There are three things in life that I consider essential. The first, a dog (or a cat, if you’re a cat person). The second, a good cup of coffee. And the third, a collection of cookbooks to get you through any season, holiday, event, or craving. I am more of a sweets person myself, but since a lot of people favor savory, I have a variety of cookbooks. I have also been through most diet trends (i.e., vegeterian, pescaterian, and paleo), except gluten-free because what’s the point of living if you take gluten out of your food? Whenever I cook, I always struggle with what side dish I’m going to eat my fish or chicken with. I grow tired of the same flavors quickly, so I find it helpful to buy cookbooks that aren’t saturated with complicated entrees, and instead include more side dishes. As a college student, it’s often hard to say no to anything fried or processed, so I forced myself to buy Plenty: Vibrant Vegetable Recipes from London's Ottolenghi in order to eat my veggies in a way that isn’t frozen or steamed. I especially like Yotam Ottolenghi’s cookbook because before each recipe there’s a short note about what inspired it. Also, the way he explains the steps is simple enough for an amateur chef to follow. On a separate note, it has a whole chapter on eggplants (yum!).
The Classic Cookbook by Christopher Kimball is probably the cookbook to have if you’re not too experienced in the kitchen, but still want to make delicious homemade American food; it’s like your own personal cooking seminar. The best thing about Kimball’s cookbook is that it has two books in one—the first focuses on savory cooking essentials and the second is all about desserts! So, this is an new adult’s best bet when it comes to impressing family and friends, or simply satisfying a craving without having to go out.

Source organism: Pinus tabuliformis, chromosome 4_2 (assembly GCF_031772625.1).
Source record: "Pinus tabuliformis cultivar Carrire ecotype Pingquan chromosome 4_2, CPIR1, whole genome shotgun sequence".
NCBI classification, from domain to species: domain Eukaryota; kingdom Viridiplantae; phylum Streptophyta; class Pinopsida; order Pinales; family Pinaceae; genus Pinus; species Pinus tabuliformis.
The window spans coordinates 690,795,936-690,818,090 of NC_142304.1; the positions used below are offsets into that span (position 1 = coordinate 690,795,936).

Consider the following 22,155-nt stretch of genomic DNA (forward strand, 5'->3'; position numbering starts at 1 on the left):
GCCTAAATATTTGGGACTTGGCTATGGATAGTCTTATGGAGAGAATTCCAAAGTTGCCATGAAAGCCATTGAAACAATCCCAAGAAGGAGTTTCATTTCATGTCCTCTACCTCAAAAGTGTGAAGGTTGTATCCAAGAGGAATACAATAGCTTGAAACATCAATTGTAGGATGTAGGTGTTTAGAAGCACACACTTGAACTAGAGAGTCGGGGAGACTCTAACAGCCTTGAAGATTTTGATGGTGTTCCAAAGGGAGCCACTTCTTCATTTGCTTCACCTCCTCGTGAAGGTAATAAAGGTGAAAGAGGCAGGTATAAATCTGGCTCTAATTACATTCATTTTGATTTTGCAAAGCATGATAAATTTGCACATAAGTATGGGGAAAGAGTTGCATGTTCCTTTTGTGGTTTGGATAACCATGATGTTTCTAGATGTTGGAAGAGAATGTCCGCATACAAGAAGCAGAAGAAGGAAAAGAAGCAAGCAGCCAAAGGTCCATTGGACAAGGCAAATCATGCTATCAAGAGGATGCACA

You didn’t think I’d end without a few mentions of pastry cookbooks… did you? And because I am biassed and could not make my mind up about which is most important or my favorite, I decided to include two pastry cookbooks. If you haven’t guessed already, I love baking and eating pastries, but it is really hard to find a good cookbook with all the essentials. So, when I stumbled across Sarabeth's Bakery: From My Hands to Yours by Sarabeth Levine I saw the pastry-rich gates of heaven open up. This cookbook has it all, but it mostly focuses on French baking. The first fifty pages or so are just about why she uses the ingredients she uses and what the best way of using them are. Then she explains the process of making different kinds of doughs (i.e., croissant dough, pie dough, puff pastry, and so on). After that, it’s organized into categories like morning pastries, cakes, pies, breads, ice cream, jam, and so many other special desserts.
Once you’ve familiarized yourself with Levine’s tips and methods, turn to Joanne Chang’s Baking with Less Sugar. If something can ruin a pastry, it’s too much sweetness. Joanne Chang offers alternative sweeteners and even no sweetener at all to make pastries just sweet enough. Don’t be fooled into thinking that less or no sugar means that everything will be bland and “healthy”; there’s a recipe for Cinnamon Sugar Monkey Bread and let me tell you, like everything Chang bakes, it will blow your mind.
Other specialty essentials include: Cooking Light’s How to Cook Vegetarian; Against All Grain: Delectable Paleo Recipes to Eat Well & Feel Great by Danielle Walker
Art by: Taylor Roberts